McKenzie removed some pieces of cartilage from the right knee. Clifton missed portions of three games at mid-season after suffering a sprained medial collateral ligament in the same knee. "When they call it a deviation it (cartilage) kind of wears down," Beightol said. "Of course, if it gets down to the bone it makes it really a problem. My understanding is it certainly wasn't to there."

The Packers have been no more than cautiously optimistic that Clifton would make it back in time for the start of the regular season from his separated pelvis. The injury was so rare that physicians struggle trying to specify a recovery time. Clifton doesn't appear to be in any pain from the pelvic injury and is rehabilitating on a regular basis with the Packers' medical and training staff. He is lifting weights and working out, but it probably will be some time before the Packers will allow him to experience the pounding associated with running.

"The word I get is he's healing nicely," Beightol said. "Everything is real positive."

Two weeks ago, McKenzie also performed arthroscopic surgery on guard Marco Rivera's right knee. He suffered a torn medial collateral ligament in the knee Nov. 17 but didn't miss a game. Thus, Clifton and Rivera join tackle Mark Tauscher and center Frank Winters as offensive linemen coming off knee surgery.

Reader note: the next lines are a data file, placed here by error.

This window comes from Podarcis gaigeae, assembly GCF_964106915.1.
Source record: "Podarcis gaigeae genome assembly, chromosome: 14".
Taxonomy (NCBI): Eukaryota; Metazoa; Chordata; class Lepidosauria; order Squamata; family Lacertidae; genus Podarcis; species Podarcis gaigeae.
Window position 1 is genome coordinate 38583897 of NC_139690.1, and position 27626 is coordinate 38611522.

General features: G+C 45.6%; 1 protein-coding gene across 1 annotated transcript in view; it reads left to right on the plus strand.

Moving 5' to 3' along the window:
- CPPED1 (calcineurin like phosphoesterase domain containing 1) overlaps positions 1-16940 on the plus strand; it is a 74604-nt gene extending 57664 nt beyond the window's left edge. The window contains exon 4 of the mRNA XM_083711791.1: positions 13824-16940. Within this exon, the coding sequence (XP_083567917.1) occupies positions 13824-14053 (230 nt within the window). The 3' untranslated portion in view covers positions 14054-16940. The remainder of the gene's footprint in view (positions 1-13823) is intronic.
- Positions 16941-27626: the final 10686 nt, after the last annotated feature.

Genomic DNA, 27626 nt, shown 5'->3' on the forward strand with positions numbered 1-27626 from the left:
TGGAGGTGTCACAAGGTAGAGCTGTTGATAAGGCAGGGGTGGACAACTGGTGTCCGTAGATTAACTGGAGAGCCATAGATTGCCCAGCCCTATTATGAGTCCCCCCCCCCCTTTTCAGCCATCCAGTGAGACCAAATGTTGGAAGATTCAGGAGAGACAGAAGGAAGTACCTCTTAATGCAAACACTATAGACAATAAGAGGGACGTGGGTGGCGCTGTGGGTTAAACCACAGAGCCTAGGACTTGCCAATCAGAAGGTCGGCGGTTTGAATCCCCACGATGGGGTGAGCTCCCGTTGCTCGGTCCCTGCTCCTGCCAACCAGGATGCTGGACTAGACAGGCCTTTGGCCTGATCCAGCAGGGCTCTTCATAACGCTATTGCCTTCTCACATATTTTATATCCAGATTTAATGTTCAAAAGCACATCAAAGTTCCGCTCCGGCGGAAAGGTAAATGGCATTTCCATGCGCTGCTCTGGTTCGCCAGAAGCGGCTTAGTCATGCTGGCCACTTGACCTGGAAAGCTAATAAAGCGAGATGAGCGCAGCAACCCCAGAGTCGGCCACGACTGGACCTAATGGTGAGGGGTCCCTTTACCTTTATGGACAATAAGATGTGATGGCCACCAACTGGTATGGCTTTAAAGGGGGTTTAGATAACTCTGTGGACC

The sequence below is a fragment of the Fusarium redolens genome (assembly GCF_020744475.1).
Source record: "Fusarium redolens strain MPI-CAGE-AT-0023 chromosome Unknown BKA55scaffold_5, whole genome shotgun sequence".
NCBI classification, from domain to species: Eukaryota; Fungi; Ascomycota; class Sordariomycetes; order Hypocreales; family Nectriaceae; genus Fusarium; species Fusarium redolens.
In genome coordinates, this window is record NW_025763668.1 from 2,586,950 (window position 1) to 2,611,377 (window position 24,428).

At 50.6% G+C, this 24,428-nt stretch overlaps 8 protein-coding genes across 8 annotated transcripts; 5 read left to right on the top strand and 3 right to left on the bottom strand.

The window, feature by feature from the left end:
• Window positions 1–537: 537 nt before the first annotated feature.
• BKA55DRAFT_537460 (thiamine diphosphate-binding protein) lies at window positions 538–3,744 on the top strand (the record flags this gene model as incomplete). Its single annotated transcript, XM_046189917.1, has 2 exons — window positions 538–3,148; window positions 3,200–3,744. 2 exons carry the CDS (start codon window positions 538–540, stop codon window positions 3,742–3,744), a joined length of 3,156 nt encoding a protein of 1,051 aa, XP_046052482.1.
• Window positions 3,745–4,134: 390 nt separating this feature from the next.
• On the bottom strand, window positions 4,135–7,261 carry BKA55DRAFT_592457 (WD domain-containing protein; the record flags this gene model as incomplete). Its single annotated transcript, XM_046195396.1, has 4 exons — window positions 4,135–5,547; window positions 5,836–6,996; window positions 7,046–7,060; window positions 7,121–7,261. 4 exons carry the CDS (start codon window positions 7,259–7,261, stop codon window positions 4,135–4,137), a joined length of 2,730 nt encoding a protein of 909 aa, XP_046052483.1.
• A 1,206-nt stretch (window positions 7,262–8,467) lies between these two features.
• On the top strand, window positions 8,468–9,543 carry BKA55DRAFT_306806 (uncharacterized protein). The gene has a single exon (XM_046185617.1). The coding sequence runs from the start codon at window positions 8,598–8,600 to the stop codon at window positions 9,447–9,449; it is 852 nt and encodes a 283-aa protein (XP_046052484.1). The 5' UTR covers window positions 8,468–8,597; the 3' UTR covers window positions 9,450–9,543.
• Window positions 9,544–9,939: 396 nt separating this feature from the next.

Wayne's poor world
The Green Bay Packers, trying to create salary cap room to sign some of their soon-to-be unrestricted free agents, have reportedly approached linebacker Nate Wayne for a salary reduction. Wayne is scheduled to be paid $2.25 million this season, including a $750,000 roster bonus due on March 10.

The Milwaukee Journal Sentinel reported that the Packers called Wayne's agent, Harold Lewis, regarding the pay cut. Wayne's salary cap number of $2.8 million ranks fifth among the team's six defensive starters under contract for next season.

Harris said that he has spoken with Packers negotiator Andrew Brandt, but "It was more about making it cap-friendly," Harris told the Journal Sentinel. "To take a cut in pay for Nate Wayne is not anything introduced or talked about. We think he's a top player. I feel the team feels the same way about him."

Among highest paid cornerbacks in '02
Tyrone Williams earned $3.8 million in 2002, which made him the league's seventh highest-paid cornerback, according to a recent report by SportsTicker. Williams is due to receive a $4 million roster bonus on March 1, but the Packers are expected to release him prior to that date in order to avoid paying him the bonus.

Williams and the Packers have been trying to negotiate a new contract, according to various reports.

Fourth highest paid kicker in '02
Ryan Longwell was the fourth highest paid kicker in the National Football League in 2002, according to a recent report. Longwell earned $1.25 million.

Wanting to start somewhere
Unrestricted free agent defensive lineman Billy Lyon is a versatile veteran, but he wants to start and may not return next season.

Free agent CB Tod McBride is a steady nickel back who wants chance to start.

Unrestricted free agent defensive lineman Billy Lyon is a versatile veteran, but he wants to start and may not return next season.